I should be writing a couple of talks for a faculty retreat I’m giving on Monday and another talk for on Laudato Si that I’m giving next Wednesday. I could also be writing the pro-life talk I’m giving at the end of the month, the talk on prayer I’m giving in November, or the women’s retreat I’m giving in December.
But no, I’m here. Because I’m having a crisis.
I think every blogger goes through this at some time or another, especially when one is looking at a fairly stagnant blog (no fault but mine own). What the heck am I doing? Why am I here?
I’ve been watching a series of videos from Michael Hyatt’s Influence & Impact summit that’s going on right now, originally to see if there were some tips for marketing my adult formation opportunities or strategies to share with leaders in adult formation. Essentially, half of my job is marketing the Gospel message to adults sitting in the pews who don’t know they should care more than they do. So I was thinking I could learn from the “secular” play-makers who are out there.
But after watching several of the videos, I began to wonder about my own blog, website, and online presence. I want readers to my website. I want to be speaking and teaching groups of people. But unlike the people I was listening to — people who had massive followings online, multiple New York Times’ best sellers, and huge “platforms,” I’m not selling anything.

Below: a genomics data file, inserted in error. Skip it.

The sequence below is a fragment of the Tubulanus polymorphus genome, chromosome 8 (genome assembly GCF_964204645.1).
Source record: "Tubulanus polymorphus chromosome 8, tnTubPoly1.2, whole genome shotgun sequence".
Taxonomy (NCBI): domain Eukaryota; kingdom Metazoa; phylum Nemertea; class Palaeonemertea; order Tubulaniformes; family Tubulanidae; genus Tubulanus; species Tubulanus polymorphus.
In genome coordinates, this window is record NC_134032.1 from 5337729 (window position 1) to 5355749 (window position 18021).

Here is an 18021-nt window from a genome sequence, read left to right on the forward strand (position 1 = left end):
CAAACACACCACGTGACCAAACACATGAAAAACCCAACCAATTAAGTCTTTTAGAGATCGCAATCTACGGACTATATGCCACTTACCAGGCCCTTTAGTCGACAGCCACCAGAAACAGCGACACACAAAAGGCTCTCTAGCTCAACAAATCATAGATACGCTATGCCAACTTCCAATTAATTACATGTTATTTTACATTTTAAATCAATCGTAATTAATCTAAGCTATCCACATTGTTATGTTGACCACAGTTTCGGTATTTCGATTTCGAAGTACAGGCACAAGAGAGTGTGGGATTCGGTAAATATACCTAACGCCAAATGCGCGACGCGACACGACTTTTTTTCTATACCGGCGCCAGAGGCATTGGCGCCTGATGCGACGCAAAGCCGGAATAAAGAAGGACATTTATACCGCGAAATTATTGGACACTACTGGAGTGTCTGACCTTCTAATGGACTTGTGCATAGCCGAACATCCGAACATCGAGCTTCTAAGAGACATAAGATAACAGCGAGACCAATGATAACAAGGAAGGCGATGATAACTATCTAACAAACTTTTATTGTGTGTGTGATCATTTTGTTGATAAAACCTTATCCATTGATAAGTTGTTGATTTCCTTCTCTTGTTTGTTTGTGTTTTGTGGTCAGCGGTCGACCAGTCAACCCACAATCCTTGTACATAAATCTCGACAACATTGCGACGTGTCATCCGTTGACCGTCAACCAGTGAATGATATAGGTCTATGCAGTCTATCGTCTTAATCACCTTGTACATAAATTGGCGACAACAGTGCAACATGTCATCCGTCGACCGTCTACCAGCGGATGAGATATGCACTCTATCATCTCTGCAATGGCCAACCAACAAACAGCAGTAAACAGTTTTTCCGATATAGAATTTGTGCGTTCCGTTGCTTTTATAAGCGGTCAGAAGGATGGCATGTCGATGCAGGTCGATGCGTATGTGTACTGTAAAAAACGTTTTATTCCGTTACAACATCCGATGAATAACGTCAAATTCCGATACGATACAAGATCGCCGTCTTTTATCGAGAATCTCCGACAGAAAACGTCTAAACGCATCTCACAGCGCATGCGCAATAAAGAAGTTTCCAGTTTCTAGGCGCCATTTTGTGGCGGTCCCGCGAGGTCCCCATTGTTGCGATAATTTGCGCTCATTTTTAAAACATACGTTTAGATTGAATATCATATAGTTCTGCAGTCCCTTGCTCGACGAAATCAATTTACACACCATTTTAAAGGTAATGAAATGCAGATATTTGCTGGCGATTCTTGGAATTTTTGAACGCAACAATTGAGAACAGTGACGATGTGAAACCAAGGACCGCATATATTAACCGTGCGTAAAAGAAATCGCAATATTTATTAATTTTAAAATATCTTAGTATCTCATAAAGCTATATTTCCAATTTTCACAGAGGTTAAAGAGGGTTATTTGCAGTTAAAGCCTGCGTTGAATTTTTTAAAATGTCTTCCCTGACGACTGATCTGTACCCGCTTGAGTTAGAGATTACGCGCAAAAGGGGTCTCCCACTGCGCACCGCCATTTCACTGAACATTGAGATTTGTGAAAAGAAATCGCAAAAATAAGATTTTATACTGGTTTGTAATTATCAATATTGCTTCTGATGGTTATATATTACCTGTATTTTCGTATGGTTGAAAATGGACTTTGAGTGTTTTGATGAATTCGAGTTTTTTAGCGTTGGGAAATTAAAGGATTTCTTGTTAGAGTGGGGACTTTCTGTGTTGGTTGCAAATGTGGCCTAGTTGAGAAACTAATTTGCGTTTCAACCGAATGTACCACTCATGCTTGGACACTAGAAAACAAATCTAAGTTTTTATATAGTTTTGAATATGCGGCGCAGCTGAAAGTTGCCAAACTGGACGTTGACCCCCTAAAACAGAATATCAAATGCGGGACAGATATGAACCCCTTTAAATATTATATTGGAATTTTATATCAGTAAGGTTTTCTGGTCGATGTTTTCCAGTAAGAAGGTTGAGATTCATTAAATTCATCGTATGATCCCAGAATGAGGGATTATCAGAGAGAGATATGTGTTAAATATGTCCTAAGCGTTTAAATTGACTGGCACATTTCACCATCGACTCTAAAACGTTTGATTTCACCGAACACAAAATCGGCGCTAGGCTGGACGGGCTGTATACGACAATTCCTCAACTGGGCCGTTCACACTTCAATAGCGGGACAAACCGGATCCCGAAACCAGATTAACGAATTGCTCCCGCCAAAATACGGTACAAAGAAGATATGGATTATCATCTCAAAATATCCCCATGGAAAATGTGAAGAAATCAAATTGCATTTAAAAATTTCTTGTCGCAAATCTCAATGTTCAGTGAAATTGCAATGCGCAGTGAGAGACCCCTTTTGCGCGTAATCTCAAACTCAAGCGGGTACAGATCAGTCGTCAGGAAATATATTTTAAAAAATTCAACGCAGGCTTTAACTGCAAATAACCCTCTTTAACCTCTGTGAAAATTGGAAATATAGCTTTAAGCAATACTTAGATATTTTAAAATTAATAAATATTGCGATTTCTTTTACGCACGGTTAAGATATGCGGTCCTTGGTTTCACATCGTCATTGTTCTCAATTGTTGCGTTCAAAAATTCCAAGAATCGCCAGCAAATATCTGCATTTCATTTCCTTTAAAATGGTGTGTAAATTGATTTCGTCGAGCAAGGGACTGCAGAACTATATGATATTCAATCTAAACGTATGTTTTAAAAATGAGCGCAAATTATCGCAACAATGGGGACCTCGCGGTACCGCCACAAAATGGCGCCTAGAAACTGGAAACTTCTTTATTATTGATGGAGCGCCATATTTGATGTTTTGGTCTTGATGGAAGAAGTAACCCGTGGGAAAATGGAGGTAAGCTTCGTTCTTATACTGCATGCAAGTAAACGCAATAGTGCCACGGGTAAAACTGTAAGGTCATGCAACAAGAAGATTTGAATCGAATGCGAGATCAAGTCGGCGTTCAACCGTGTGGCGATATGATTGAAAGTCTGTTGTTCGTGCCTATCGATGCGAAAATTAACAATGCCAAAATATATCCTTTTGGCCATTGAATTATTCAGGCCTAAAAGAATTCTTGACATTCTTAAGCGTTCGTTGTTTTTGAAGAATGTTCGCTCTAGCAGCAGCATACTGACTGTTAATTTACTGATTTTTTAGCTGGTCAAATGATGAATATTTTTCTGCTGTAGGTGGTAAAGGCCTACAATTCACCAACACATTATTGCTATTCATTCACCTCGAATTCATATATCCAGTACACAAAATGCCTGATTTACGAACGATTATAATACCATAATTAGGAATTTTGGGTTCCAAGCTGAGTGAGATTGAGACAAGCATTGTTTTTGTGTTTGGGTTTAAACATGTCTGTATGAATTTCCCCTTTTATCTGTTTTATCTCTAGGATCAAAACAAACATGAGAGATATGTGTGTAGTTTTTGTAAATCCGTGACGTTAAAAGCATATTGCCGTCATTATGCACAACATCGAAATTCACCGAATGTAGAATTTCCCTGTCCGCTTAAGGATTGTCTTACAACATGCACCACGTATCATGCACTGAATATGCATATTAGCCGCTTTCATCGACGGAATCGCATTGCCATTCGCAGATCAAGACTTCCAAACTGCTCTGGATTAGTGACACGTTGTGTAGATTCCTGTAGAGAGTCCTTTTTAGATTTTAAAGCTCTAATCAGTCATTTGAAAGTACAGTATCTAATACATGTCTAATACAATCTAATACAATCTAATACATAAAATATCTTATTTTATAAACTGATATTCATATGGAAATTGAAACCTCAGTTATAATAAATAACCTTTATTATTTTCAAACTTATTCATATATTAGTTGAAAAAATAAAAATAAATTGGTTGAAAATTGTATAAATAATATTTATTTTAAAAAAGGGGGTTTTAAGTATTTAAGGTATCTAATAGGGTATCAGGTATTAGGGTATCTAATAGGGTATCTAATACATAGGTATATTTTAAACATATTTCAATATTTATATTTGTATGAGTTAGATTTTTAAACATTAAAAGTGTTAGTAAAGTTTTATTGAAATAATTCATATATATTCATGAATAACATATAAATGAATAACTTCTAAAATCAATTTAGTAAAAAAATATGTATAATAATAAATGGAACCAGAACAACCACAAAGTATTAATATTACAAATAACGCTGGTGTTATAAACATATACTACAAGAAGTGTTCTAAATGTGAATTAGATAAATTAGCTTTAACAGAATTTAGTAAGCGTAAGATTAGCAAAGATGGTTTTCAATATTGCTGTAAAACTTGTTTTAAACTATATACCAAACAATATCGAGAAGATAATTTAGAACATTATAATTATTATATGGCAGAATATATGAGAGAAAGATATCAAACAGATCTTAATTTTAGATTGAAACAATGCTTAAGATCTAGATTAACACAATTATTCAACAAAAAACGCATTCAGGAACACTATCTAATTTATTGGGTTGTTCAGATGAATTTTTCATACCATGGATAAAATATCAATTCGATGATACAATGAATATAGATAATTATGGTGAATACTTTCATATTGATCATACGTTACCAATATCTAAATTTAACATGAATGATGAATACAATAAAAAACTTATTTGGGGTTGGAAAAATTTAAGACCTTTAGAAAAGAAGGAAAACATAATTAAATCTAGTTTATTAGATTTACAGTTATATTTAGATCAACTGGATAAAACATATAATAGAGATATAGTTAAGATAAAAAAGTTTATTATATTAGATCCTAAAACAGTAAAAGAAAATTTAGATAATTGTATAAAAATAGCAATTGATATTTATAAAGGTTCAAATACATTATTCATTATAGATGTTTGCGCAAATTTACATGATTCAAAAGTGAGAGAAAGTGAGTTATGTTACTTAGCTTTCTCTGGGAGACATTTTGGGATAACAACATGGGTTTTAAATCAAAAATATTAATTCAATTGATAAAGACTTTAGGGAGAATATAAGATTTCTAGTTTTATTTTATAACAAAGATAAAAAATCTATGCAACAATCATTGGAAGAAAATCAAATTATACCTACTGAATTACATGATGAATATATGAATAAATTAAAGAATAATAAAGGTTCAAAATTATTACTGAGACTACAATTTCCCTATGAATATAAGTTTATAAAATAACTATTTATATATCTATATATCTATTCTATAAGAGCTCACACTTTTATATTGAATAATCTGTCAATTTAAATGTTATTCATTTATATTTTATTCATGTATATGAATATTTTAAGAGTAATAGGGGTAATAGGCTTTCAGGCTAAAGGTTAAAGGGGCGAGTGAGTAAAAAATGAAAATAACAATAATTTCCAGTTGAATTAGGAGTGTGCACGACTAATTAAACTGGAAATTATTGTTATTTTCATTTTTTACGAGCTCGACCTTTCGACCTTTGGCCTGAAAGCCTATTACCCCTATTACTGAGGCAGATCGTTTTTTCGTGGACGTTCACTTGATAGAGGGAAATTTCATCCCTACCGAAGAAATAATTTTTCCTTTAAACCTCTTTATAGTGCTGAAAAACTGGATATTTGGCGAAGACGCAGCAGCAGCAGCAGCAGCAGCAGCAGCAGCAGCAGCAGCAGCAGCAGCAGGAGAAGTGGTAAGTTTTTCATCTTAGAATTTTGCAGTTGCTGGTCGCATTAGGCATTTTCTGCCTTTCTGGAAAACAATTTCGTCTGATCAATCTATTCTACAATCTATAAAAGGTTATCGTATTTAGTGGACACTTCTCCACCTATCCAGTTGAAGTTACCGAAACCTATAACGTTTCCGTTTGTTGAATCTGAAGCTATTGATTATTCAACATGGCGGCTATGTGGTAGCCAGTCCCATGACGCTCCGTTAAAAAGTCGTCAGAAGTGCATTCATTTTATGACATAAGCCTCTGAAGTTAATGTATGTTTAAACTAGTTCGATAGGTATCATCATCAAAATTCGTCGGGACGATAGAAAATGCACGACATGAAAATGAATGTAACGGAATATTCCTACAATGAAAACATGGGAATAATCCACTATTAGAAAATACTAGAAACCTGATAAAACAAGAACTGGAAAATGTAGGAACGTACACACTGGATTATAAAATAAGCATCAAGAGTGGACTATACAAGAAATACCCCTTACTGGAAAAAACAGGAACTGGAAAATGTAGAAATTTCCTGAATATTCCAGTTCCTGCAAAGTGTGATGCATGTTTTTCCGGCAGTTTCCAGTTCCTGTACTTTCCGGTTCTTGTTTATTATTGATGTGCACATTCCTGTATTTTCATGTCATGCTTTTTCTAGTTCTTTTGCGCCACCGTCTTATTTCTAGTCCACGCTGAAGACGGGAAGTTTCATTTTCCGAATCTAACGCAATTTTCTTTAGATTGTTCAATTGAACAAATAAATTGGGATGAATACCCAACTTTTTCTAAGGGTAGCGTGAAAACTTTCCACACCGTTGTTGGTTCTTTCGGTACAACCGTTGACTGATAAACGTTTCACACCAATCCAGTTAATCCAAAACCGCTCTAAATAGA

Or am I? As I was listening to them, they all had something in common: They had a product- not just physical products (books, an online course, or newsletter full of tips and inspirational encouragement)- but a product in the form of some niche message.
What was my product? What was my “why”? I love to write, but why should anyone read me? What do I have to offer?
One of the presenters said that we all, at some point, suffer from the curse of familiarity. We begin to assume that everyone knows what we know. We have nothing to offer, nothing to share, because we don’t have anything unique.
Maybe I do have something unique. My friend Jenny insisted I did, when we were in Philadelphia waiting 8 1/2 hours to see the Pope drive by (have you read about that? It was awesome…), and I didn’t believe her. But maybe I do, and maybe it’s just a matter of honing in what sets me apart. I’m don’t have a tribe of cute kids to homeschool. I don’t spend time crafting or DIY-ing my way to Pinterest-worthy masterpieces. But perhaps I still have something to offer. And perhaps it’s time to get off my duff and figure out how to hone that into something that’s worth giving.